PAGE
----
1. COED definition for ‘file’ – “a folder or box for keeping loose papers together and in order”

      Ditto ‘kit’ – “a small violin”


  3. 10.12 (but one mistake). Dammit. I did exactly the same as sotira, putting SPACE in at 22 in faint pencil with a mental note to go back and review it later. Clearly mental notes aren’t enough because I forgot. And I thought I’d done so well too, getting through what felt like a toughish puzzle without hitting any brick walls. Damn. Blast. Etc.
  4. Another tough one. In fact I found it tougher than yesterday’s because there were several words I either didn’t know or was not sufficiently familiar with to be sure I was right having guessed them from the wordplay. Amongst these were MANGANITE, COMITY, MARABOUTS, MEGRIM, SUN-AND-PLANET, ALEPH, MANTUA and FIDDLE (= “kit”, I didn’t know despite having trained as a musician).

    My COD is 27. I enjoyed its reference to “posh” though I believe it’s a matter of debate whether its origin actually has anything to do with accommodation aboard ship. Rather unusally the COD adds a footnote to state there is no basis for the widely held belief that it’s an acronym for Port Out, Starboard Home.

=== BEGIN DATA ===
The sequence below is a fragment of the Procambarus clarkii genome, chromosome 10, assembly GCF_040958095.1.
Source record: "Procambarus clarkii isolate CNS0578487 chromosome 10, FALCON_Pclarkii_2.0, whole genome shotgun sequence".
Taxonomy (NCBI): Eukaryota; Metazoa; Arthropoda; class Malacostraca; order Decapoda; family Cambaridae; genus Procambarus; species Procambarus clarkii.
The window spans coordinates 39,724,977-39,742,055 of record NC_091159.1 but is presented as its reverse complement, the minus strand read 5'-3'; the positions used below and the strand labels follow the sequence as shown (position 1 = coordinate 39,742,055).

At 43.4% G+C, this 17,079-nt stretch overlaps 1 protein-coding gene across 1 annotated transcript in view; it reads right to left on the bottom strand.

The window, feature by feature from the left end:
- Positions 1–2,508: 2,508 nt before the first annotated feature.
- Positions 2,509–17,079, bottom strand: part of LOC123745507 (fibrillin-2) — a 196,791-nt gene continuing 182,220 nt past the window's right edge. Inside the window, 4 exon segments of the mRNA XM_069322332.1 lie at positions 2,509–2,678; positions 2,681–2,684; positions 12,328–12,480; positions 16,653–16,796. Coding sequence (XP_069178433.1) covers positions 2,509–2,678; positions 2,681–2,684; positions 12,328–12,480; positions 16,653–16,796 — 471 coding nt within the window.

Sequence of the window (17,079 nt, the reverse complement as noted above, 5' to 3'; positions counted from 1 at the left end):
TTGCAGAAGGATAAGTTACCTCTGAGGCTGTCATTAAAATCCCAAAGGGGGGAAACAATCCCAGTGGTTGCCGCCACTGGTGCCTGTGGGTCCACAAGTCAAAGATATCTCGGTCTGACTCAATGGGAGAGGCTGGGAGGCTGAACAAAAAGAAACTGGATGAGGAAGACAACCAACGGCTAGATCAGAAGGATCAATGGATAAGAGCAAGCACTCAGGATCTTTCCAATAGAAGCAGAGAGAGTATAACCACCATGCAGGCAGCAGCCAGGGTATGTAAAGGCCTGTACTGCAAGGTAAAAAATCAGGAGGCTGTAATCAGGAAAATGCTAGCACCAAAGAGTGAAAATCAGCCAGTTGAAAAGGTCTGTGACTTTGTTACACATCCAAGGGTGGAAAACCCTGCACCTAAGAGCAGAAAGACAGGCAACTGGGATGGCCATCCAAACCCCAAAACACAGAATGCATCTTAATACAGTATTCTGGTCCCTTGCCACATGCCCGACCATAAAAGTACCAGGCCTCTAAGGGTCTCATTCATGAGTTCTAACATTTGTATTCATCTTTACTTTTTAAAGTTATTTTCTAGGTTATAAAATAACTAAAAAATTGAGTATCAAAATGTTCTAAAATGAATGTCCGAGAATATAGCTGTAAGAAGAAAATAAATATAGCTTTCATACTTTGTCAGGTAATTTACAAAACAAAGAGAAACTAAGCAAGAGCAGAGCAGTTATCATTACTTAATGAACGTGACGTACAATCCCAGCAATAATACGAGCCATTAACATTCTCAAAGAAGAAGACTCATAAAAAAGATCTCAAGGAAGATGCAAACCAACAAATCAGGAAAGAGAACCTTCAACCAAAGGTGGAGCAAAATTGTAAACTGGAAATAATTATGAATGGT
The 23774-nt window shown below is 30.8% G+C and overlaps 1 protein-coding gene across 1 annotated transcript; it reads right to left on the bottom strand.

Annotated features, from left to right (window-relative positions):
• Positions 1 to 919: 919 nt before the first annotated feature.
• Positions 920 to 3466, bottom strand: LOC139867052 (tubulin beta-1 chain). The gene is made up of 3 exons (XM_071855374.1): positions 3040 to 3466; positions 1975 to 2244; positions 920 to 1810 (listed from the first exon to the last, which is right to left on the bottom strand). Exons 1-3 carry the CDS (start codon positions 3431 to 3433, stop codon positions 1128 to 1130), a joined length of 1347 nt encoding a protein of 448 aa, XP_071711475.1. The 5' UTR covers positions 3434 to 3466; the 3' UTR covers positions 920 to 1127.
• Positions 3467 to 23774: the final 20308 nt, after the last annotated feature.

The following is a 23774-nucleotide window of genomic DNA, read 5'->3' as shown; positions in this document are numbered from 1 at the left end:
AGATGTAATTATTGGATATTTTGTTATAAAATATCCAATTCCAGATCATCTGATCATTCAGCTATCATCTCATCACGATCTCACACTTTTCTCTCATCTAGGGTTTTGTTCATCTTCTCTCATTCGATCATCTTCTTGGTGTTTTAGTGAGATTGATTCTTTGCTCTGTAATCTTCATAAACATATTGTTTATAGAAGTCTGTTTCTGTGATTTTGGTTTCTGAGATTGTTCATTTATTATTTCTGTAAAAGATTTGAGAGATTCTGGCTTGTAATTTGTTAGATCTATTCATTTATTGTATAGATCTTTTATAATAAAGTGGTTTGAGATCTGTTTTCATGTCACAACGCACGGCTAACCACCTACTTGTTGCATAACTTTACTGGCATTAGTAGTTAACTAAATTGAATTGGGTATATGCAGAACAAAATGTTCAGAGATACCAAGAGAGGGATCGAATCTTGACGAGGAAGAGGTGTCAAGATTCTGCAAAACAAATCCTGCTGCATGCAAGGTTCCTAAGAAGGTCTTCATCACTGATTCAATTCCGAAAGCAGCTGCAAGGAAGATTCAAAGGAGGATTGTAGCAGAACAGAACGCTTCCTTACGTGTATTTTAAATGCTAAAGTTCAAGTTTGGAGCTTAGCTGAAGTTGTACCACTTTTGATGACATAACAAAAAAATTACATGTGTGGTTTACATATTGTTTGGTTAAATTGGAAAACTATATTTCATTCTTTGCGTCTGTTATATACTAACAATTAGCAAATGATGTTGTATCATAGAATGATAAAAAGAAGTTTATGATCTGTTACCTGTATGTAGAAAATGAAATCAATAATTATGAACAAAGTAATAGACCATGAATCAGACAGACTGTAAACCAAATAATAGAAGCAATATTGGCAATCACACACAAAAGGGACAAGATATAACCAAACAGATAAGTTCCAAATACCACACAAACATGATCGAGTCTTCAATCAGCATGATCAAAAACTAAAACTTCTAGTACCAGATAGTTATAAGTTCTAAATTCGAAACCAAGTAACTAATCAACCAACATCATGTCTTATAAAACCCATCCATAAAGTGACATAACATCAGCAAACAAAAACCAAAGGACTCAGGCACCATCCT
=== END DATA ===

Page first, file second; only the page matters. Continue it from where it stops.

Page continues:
QED: 0 (having looked a few things up), 7, 8.

  5. As for everybody else, struggled with obscure vocabulary and had to look some up afterwards to check my guesses were correct. Chambers gives kit=a small violin!
  6. 32:50, same problems as everyone else really. I can’t say that having so many “new” words in one puzzle is a good thing.

    Minor quibble – in 1ac is the “little” really needed?

    I had ticks against 24 and 26, Q-1, E-6, D-7

  7. 10.12 for Sabine! (even with 1 little mistake)!! Highly impressed.
    Like Richard and others there were quite a few words on the outskirts of my vocabulary , and marabouts well out.
    I suppose that the proximity of amati/-iddle should have rang a bell but I took a minute or two before plumping for fiddle. Camomile took longer than it should have and manque would have been quicker if I also had remembered q before u rule. Felt that sub 20 minutes was a fast time for a difficult puzzle
    19.54 today